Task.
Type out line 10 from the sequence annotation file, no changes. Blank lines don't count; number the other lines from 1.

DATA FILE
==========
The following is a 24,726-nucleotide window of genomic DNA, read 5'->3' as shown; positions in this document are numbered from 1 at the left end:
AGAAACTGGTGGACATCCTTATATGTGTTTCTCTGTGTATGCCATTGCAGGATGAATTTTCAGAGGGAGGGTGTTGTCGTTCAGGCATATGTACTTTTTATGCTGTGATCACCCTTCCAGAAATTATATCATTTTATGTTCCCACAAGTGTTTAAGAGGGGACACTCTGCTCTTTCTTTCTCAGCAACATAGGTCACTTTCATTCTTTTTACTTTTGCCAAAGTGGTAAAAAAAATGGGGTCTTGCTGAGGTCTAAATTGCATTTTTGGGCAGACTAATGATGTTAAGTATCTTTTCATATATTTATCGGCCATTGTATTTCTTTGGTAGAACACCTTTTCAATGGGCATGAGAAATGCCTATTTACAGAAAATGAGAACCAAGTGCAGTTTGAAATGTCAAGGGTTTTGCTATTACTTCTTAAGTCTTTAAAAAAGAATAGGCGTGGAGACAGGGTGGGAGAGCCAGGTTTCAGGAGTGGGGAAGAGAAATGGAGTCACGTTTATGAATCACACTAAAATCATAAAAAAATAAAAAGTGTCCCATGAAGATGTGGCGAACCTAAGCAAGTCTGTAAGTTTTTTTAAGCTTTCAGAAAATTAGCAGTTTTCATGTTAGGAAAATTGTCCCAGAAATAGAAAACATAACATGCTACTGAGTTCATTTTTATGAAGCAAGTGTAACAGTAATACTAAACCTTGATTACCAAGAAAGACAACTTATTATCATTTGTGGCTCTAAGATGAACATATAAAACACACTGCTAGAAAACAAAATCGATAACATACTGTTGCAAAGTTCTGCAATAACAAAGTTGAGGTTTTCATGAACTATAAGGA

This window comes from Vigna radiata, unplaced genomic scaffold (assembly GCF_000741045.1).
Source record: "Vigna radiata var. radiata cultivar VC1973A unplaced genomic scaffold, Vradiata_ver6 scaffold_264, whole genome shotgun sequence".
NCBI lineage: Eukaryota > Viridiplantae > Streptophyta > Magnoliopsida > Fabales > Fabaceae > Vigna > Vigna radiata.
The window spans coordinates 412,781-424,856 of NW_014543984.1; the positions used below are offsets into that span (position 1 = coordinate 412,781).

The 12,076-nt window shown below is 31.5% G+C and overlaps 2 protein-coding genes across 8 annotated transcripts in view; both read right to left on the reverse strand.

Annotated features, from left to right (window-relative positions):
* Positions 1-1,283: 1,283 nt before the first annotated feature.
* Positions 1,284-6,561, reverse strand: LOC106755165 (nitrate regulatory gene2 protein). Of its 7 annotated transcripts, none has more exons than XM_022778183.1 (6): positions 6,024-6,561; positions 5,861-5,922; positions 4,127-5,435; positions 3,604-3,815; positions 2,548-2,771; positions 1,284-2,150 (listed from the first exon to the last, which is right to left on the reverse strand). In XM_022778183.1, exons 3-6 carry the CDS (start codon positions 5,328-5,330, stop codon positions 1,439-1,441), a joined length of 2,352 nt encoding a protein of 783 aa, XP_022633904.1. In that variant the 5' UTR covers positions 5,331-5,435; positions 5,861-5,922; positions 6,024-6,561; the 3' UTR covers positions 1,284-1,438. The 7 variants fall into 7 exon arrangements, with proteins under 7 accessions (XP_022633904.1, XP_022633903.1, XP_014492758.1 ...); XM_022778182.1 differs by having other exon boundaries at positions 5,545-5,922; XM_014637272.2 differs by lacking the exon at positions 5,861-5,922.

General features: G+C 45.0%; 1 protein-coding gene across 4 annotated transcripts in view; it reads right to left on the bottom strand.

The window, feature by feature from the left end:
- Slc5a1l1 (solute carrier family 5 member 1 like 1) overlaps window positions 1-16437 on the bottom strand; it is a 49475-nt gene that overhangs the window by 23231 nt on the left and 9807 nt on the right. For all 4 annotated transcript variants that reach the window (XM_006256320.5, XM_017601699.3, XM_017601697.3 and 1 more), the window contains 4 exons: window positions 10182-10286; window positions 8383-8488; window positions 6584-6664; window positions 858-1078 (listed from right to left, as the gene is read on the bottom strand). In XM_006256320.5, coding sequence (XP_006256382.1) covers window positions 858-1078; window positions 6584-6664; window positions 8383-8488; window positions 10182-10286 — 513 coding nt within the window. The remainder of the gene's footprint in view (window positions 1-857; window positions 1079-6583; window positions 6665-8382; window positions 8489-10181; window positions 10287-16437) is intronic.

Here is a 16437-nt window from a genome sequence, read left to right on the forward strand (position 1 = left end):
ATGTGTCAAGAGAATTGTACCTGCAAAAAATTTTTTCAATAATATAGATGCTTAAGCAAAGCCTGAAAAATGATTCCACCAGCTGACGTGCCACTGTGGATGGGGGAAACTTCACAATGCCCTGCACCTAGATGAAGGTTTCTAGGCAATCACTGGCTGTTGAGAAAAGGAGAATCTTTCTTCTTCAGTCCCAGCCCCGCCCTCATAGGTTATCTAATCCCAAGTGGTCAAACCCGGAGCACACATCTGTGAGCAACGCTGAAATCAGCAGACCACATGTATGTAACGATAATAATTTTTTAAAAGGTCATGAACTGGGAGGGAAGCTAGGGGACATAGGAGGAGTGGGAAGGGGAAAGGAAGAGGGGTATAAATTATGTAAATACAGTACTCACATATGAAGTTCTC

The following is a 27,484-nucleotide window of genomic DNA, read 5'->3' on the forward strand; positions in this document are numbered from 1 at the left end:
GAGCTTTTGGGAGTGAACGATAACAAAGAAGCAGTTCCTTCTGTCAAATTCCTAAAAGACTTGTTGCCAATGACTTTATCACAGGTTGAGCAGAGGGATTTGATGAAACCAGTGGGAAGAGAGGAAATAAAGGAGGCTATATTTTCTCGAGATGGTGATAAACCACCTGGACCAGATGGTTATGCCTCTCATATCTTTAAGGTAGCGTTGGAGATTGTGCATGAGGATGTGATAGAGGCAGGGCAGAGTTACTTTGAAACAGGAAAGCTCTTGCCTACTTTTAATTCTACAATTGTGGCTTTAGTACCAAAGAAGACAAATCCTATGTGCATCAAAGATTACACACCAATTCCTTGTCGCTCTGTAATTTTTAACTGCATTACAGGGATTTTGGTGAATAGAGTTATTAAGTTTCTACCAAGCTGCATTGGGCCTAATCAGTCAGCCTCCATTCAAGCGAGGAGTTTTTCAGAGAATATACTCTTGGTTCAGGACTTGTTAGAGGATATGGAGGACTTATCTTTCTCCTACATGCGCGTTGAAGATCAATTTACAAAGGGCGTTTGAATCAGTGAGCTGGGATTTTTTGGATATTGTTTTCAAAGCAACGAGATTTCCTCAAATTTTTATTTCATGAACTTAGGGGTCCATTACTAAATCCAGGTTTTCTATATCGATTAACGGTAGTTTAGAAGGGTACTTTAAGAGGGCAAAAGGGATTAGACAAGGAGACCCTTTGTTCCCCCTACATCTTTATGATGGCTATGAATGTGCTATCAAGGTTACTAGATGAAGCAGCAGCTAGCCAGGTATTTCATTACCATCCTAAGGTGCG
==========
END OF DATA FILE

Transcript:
* Positions 1,284-6,561, reverse strand: LOC106755165 (nitrate regulatory gene2 protein). Of its 7 annotated transcripts, none has more exons than XM_022778183.1 (6): positions 6,024-6,561; positions 5,861-5,922; positions 4,127-5,435; positions 3,604-3,815; positions 2,548-2,771; positions 1,284-2,150 (listed from the first exon to the last, which is right to left on the reverse strand). In XM_022778183.1, exons 3-6 carry the CDS (start codon positions 5,328-5,330, stop codon positions 1,439-1,441), a joined length of 2,352 nt encoding a protein of 783 aa, XP_022633904.1. In that variant the 5' UTR covers positions 5,331-5,435; positions 5,861-5,922; positions 6,024-6,561; the 3' UTR covers positions 1,284-1,438. The 7 variants fall into 7 exon arrangements, with proteins under 7 accessions (XP_022633904.1, XP_022633903.1, XP_014492758.1 ...); XM_022778182.1 differs by having other exon boundaries at positions 5,545-5,922; XM_014637272.2 differs by lacking the exon at positions 5,861-5,922.